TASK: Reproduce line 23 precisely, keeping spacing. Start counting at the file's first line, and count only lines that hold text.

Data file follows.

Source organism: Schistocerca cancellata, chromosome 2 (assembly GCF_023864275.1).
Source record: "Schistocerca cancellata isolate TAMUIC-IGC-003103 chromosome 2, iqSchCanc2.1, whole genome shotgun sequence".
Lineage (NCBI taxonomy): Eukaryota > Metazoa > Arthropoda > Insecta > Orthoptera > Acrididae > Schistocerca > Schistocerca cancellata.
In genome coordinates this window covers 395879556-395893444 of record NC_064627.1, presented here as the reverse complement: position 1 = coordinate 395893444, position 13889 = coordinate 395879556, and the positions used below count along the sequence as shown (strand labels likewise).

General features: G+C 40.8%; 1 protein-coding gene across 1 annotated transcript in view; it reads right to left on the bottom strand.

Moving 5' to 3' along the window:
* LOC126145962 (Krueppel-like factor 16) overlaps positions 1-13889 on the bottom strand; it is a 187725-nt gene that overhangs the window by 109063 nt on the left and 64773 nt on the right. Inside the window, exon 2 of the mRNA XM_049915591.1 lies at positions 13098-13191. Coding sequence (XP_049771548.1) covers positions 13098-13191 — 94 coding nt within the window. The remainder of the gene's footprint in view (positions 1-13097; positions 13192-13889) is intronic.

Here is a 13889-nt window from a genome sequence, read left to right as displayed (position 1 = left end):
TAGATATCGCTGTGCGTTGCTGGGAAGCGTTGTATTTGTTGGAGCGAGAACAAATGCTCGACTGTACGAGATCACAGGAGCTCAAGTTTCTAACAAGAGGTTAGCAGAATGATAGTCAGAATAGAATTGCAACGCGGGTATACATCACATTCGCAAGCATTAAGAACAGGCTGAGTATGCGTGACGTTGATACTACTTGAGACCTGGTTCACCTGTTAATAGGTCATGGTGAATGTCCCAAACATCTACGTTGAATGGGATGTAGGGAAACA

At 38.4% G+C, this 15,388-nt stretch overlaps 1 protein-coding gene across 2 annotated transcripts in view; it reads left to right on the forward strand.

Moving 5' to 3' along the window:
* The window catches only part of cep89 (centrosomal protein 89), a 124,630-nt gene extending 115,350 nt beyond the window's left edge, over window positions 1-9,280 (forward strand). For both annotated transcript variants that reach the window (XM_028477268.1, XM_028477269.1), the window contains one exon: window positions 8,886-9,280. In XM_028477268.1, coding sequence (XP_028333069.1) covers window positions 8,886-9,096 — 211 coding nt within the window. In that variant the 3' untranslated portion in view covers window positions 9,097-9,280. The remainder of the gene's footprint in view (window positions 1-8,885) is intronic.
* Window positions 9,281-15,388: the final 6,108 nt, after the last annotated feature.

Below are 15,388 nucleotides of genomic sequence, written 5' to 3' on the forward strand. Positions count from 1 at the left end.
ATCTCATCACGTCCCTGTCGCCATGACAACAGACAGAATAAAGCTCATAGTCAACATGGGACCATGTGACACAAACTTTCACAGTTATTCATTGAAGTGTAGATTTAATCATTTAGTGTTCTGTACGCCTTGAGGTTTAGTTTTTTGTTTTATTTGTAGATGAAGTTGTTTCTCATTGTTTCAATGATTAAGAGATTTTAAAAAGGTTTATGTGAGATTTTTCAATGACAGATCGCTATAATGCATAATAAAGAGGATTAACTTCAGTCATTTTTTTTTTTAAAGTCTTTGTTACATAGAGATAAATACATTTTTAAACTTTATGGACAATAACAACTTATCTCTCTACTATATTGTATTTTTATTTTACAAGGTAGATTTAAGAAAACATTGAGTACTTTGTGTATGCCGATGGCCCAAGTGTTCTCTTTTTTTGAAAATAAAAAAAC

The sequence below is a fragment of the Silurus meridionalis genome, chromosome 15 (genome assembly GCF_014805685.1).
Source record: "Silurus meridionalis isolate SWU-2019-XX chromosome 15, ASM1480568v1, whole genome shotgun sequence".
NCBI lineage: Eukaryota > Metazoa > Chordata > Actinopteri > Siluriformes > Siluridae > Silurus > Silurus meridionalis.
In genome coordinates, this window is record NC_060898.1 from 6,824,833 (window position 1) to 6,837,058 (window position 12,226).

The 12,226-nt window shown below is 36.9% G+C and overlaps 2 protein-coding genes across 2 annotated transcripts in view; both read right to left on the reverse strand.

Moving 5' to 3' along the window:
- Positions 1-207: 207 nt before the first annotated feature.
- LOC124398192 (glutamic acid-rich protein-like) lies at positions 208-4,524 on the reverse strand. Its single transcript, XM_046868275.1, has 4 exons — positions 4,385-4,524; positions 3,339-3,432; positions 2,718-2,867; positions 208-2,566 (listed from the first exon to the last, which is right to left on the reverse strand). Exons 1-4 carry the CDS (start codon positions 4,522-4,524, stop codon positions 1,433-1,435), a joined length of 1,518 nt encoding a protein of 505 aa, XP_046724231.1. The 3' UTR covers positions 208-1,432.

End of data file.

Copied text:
- LOC124398192 (glutamic acid-rich protein-like) lies at positions 208-4,524 on the reverse strand. Its single transcript, XM_046868275.1, has 4 exons — positions 4,385-4,524; positions 3,339-3,432; positions 2,718-2,867; positions 208-2,566 (listed from the first exon to the last, which is right to left on the reverse strand). Exons 1-4 carry the CDS (start codon positions 4,522-4,524, stop codon positions 1,433-1,435), a joined length of 1,518 nt encoding a protein of 505 aa, XP_046724231.1. The 3' UTR covers positions 208-1,432.